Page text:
The cast, including Valerie Sauve dressed as a French maid shimmying around the stage and Tyler Smilski grooming himself like a cat, looked like they were having fun with the skits and we saw some of the most enthusiastic set changers between skits.
As the curtains closed on the skits, there was plenty of ear tugging from the cast as they sang I'm So Glad We Had this TimeTogether, Burnett's signature sign-off song.
Much Ado About Nothing
Review by Anna Jacyszyn September 29th in the Kelowna Daily Courrier
This weekend is your last chance to see Shakespeare’s Much Ado About Nothing performed by West Kelowna’s amateur theatre company, Crossing Creek Community Theatre.
Secrets and trickery are the back-bone of this farce, and the humour and the double entendres are both risqué and ridiculous, which is why I laughed out loud so many times throughout the two-hour performance (with a 20-minute interval).
Artistic director Leanne Reimer cast 15 local actors, was well as herself playing the roles of Don Pedro, Prince Duke (Linsae Cassidy) and Hero (Brittany Campbell) are the two ladies that get caught inside these webs of lies, love
Each actor aforementioned had a good knowledge of the script and gave the audience the energy that these characters need in order to understand the poetic prose of Shakespeare, and the whole cast radiated a feeling of joy to be on stage performing.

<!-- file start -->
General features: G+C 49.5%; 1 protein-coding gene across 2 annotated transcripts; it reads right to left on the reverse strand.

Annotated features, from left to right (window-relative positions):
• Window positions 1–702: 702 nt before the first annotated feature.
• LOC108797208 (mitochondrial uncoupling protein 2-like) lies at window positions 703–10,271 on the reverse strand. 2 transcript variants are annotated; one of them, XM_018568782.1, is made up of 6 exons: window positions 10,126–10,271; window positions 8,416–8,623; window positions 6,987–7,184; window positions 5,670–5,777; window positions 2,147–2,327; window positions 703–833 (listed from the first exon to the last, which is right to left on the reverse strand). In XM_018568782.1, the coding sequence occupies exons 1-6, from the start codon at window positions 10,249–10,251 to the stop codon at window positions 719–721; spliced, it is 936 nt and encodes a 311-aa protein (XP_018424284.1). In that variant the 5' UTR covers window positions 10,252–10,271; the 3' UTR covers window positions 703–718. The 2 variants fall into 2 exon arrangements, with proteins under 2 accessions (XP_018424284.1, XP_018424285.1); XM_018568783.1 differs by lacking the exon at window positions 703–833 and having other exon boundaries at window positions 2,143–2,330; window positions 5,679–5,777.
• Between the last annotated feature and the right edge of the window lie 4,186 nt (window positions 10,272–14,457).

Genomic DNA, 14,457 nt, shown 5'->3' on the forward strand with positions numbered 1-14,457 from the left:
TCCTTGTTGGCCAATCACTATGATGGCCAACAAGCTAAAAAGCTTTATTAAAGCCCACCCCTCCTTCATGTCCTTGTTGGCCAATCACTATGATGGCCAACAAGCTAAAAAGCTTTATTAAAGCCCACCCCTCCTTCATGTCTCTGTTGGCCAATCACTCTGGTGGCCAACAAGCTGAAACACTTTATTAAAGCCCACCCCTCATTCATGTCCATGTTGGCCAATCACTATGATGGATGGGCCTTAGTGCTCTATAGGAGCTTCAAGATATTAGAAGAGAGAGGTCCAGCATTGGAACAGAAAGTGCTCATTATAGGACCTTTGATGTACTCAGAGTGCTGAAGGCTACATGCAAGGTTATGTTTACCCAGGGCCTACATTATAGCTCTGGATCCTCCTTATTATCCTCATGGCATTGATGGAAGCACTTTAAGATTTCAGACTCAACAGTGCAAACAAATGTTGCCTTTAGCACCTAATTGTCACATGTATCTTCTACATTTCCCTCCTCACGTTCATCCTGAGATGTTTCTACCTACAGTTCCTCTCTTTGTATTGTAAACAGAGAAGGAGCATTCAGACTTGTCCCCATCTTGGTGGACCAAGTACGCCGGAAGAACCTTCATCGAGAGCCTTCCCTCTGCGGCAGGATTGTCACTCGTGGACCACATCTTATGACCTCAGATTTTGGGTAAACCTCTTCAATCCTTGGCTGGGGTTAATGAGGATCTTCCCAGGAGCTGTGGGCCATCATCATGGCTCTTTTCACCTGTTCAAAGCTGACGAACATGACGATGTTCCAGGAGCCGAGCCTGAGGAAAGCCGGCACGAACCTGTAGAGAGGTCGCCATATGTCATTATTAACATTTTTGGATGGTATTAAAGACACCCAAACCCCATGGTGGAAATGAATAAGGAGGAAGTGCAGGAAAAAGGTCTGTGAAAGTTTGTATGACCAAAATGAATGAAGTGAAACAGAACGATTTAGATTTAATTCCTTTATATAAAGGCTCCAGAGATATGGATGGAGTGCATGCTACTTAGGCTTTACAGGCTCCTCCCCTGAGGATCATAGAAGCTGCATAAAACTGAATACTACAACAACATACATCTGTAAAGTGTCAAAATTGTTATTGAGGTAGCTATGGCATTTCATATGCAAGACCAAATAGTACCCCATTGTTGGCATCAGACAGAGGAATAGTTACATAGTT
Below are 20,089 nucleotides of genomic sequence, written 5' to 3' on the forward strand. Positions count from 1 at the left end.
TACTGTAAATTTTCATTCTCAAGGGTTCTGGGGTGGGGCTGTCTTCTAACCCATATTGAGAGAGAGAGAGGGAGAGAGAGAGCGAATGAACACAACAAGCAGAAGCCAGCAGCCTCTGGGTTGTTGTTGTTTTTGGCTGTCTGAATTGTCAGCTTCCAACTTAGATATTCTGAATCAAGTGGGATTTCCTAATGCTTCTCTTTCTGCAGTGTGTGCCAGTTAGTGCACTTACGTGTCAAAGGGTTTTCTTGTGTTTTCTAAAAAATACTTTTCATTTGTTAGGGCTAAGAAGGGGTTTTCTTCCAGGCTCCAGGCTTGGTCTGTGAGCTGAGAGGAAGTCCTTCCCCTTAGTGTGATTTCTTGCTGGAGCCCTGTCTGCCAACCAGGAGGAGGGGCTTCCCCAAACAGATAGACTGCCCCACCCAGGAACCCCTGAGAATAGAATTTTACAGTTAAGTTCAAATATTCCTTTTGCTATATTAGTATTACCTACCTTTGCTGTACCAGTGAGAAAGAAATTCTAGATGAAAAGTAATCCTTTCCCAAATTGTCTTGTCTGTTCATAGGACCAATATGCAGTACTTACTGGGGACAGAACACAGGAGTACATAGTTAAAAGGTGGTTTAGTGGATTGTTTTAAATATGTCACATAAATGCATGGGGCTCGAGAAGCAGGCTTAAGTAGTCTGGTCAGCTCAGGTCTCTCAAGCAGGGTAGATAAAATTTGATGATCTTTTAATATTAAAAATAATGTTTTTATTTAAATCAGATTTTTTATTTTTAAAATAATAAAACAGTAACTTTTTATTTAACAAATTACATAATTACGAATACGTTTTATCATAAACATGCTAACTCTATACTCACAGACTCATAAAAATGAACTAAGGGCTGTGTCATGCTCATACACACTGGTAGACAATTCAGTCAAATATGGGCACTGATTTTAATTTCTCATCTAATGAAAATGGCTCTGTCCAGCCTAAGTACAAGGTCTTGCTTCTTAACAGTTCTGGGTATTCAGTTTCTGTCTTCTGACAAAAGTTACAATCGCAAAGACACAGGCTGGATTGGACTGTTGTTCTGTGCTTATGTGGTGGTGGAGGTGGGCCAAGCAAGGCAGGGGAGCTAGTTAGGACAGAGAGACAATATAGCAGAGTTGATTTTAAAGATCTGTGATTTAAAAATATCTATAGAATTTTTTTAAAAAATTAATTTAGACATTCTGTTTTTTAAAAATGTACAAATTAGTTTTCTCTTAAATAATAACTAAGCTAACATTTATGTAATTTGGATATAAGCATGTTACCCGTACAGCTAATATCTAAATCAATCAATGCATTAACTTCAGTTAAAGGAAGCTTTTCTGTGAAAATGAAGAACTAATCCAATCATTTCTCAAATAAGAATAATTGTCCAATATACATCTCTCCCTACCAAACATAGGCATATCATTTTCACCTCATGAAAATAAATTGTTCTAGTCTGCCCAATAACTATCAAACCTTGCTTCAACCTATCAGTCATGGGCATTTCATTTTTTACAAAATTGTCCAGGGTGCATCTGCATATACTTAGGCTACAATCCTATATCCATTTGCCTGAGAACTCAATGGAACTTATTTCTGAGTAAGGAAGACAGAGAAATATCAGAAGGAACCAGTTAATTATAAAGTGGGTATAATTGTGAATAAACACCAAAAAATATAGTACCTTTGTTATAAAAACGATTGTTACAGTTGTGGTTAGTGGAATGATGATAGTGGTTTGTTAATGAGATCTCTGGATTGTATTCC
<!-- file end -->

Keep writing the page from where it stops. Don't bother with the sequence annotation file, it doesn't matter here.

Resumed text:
I kept smiling throughout and applaud the hard work that went into their acting and costumes, as well as the stage, lighting and sound.
The company did a lot with little budget, but the greatest sets in the world cannot compete with the back-drop of our very own Okanagan Lakeand those stunning mountains from Kalala Organic Estate Winery, on the upper bench of West Kelowna.
Friday’s performance begins at 6:30 p.m. then Saturday and Sunday at 2 p.m.
There is a food truck on hand to feed you and wine inside the tasting room
to quench you. |
I recommend bringing your own “sippy” cup with a lid as well as a fan to shoo away the fruit flies that will inevitably bombard you and try to get into your glass. ;
Bring your own chairs, too. Tickets are $25 at crossingcreektheatre.com or
at the door with cash.
Anna Jacyszyn is an award-winning jazz singer.